The sale of BPA’s transmission system is not a new idea—but still a bad one

By Ted Case

The Proposal

Summary documents of the president’s proposal show almost $5 billion attributed to the sale of the BPA transmission system. The sale would take place between 2018 and 2027, with $1.8 billion of the amount collected in 2019.

The giant transmission towers at the Bonneville Power Administration’s Oregon City Substation loom over the Douglas fir trees along the right-of-way, looking like a slow-moving steel army tied together by crackling transmission lines.

There is nothing remarkable about the substation, which is on a two-lane road near a recycling center and the perimeter of a women’s prison. But this equipment is part of something truly remarkable—a complex 15,238-circuit-mile web of federally owned transmission lines that, along with federal dams, propel the economy of the Pacific Northwest through affordable, reliable electricity.

What is equally remarkable is that the Trump administration wants to auction it off.

It is not the first time an administration has attempted to privatize the federal hydroelectric program. President Ronald Reagan tried to do it, prodded by his budget director, David Stockman, who said electric cooperatives had never gotten over “the thrill of cheap electricity.”

The idea went nowhere in Congress, which didn’t stop President Bill Clinton from proposing a variation of the idea in 1994. That year, the Republican Congress picked up on his proposal but jettisoned it after its legislation to sell off dams and lakes to the highest bidder backfired because of opposition from consumers and recreationalists.

Now, more than 20 years later, the idea has returned. And the Oregon congressional delegation is not pleased.

“We believe divesting BPA’s transmission assets will harm individuals and businesses, divert capital needed for further infrastructure investment in the Northwest and undermine utility coordination,” wrote 15 members of the Congress from the Northwest, including all five from Oregon. “Divesting these assets to the highest bidder could transfer the benefit and equity of these investments from the Northwest consumers, who have financed the system, to distant investors.”

The Pacific Northwest is not alone. The Trump administration targeted selling the transmission of three of the four power marketing administrations (The Southeastern Power Administration owns no transmission).

“America’s electric cooperatives are deeply concerned about proposals in the budget that would undermine the vital power marketing administrations,” said Jim Matheson, chief executive officer of the National Rural Electric Cooperative Association. More than 600 rural electric cooperatives in more than 30 states receive their electricity from a PMA. They oppose “any effort that would negatively impact the PMAs and threaten co-op communities with potential rate increases and uncertainty,” said Matheson.

The proposed BPA sale creates alarm for several reasons, including:

  • Loss of regional control and value. BPA owns 75 percent of the transmission in the Pacific Northwest. Utilities that buy power from BPA continually work with the agency to modernize the transmission system. This challenge is best handled by those who know the system—both the BPA and the utilities it serves.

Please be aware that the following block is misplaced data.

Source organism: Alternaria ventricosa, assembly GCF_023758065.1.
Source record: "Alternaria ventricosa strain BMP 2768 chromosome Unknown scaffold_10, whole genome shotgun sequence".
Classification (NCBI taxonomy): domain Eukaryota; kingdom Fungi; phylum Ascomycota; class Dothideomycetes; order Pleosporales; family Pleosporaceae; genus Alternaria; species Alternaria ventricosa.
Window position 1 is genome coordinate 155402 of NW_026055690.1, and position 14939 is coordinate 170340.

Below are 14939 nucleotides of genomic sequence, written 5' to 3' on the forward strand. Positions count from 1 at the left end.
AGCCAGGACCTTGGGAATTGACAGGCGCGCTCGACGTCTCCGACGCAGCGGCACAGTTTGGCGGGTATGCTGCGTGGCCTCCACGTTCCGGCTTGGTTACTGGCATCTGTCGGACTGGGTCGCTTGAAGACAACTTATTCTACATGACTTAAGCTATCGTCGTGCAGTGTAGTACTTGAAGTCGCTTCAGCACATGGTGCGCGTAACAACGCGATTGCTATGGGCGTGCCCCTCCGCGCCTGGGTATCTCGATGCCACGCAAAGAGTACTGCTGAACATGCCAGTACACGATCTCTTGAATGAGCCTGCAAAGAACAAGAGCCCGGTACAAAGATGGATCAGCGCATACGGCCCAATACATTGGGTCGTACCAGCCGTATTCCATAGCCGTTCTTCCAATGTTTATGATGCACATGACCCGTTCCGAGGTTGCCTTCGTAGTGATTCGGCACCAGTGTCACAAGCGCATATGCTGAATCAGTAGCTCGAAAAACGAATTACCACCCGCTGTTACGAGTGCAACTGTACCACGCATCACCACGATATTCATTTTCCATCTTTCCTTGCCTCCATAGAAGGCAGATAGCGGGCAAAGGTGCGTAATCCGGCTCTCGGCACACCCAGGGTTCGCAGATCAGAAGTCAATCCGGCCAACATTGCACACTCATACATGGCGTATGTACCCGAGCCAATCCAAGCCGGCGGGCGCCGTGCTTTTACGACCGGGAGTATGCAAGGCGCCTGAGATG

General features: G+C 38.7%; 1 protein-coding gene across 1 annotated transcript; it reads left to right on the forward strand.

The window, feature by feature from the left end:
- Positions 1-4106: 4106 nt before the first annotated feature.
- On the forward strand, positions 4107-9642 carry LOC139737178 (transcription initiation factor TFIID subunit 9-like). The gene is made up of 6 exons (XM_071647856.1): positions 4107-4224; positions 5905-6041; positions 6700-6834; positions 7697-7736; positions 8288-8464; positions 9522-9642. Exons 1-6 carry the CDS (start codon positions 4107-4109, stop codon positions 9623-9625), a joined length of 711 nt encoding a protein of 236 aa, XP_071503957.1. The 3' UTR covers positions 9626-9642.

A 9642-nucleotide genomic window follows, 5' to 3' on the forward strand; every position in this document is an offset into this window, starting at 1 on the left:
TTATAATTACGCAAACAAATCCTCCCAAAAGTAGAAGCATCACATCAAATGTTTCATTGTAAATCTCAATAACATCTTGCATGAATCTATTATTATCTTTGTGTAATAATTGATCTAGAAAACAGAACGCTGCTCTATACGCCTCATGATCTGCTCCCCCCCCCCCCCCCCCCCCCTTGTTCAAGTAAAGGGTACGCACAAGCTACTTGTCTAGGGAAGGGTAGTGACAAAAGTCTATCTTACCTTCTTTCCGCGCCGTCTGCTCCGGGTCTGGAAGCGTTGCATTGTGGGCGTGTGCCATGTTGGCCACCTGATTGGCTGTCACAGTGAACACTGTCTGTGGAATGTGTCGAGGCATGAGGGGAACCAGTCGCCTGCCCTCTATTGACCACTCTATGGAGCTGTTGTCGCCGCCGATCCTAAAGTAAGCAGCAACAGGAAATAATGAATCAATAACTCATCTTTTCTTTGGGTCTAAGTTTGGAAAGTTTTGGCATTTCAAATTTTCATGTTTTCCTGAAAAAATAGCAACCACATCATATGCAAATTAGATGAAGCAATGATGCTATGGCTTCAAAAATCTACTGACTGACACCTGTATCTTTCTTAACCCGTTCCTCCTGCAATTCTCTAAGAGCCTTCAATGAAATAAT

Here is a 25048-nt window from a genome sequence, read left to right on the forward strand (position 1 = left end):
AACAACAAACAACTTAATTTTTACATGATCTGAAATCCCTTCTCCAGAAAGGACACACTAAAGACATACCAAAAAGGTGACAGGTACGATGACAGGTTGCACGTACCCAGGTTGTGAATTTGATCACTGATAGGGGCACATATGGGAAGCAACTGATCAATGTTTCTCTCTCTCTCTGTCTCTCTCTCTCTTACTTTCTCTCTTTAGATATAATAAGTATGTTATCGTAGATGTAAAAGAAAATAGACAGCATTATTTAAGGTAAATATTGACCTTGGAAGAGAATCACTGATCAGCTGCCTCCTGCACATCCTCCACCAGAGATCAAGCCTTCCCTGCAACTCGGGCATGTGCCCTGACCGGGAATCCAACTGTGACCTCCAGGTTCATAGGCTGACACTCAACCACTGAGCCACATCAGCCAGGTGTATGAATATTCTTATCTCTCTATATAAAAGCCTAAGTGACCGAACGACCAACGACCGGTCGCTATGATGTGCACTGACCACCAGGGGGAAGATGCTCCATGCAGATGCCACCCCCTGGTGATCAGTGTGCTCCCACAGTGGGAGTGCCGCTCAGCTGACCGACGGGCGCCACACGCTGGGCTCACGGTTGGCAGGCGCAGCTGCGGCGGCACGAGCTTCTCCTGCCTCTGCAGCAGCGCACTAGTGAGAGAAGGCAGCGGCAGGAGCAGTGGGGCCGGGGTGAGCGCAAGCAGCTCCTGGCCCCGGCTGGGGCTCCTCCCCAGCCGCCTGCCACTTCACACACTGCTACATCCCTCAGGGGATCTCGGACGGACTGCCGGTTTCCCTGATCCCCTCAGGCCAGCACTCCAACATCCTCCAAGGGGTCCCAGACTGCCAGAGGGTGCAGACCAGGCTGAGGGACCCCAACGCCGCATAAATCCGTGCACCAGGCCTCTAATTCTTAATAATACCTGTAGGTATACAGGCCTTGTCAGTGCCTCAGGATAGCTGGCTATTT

It also appears the value of the system would transfer from the people of the Northwest to the U.S. Treasury. Electricity consumers in the region have paid to build and maintain a system that would be sold to fund the federal government. Moreover, privatization could lead to the division of the regional grid, with high-value assets sold for a premium and lines that serve rural areas abandoned.
  • Risk of increased costs to consumers. Divesting the system would add great uncertainty and likely higher rates. Even if the system sold at cost—unlikely since the president’s objective is to raise money—the buyer would expect a return on investment. This would require a rate increase, because BPA currently charges only to manage the system and recover the initial investment plus interest payments to the Treasury.
  • Reliability of the integrated system. BPA integrates power sales activities with the transmission system, an activity that demands balancing many different demands. Privatization threatens effective integration and, therefore, reliability.

What’s next?

The proposal is just that. It is one part of a White House recommendation for a massive complicated federal budget. It is acted on by both the U.S. House of Representatives and Senate along with their respective committees and subcommittees. Congress ultimately sets the budget. “I’m confident that the Northwest congressional delegation will stand unified against this part of the president’s budget,” said Dave Markham, CEO of Redmond-based Central Electric Cooperative. “We will be sure to let them know very clearly that we are opposed to this proposal and hope you will, too.”

What Can You Do to Help?

Let your congressional representative know you oppose the sale of the Bonneville Power Administration’s transmission system. Join our political grassroots network, ORECA-Action, and you can link directly to them through the Take Action function. Enroll at through the Join Us link in the upper right corner.

BPA Facts

  • 300,000-square-mile service area.
  • 15,238 circuit-miles of transmission lines.
  • 260 substations.
  • 3,100 employees.
  • 511 transmission customers.
  • 31 federal hydroelectric projects provide power.
  • 1 nuclear plant provides power.
  • 2016 operating revenues of $3.4 billion.
  • 2016 net revenues of $277.2 million.